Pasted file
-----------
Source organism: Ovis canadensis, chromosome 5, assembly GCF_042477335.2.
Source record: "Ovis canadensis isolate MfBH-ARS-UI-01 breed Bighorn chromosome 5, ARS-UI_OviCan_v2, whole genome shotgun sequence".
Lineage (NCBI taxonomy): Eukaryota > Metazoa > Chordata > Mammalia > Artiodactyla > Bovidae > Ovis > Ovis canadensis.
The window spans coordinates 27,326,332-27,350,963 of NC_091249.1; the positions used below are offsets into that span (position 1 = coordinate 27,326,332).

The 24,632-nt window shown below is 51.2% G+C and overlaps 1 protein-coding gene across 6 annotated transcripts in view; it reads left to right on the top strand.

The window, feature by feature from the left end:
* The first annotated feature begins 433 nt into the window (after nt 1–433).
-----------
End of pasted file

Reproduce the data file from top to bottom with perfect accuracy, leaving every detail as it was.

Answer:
Source organism: Ovis canadensis, chromosome 5, assembly GCF_042477335.2.
Source record: "Ovis canadensis isolate MfBH-ARS-UI-01 breed Bighorn chromosome 5, ARS-UI_OviCan_v2, whole genome shotgun sequence".
Lineage (NCBI taxonomy): Eukaryota > Metazoa > Chordata > Mammalia > Artiodactyla > Bovidae > Ovis > Ovis canadensis.
The window spans coordinates 27,326,332-27,350,963 of NC_091249.1; the positions used below are offsets into that span (position 1 = coordinate 27,326,332).

The 24,632-nt window shown below is 51.2% G+C and overlaps 1 protein-coding gene across 6 annotated transcripts in view; it reads left to right on the top strand.

The window, feature by feature from the left end:
* The first annotated feature begins 433 nt into the window (after nt 1–433).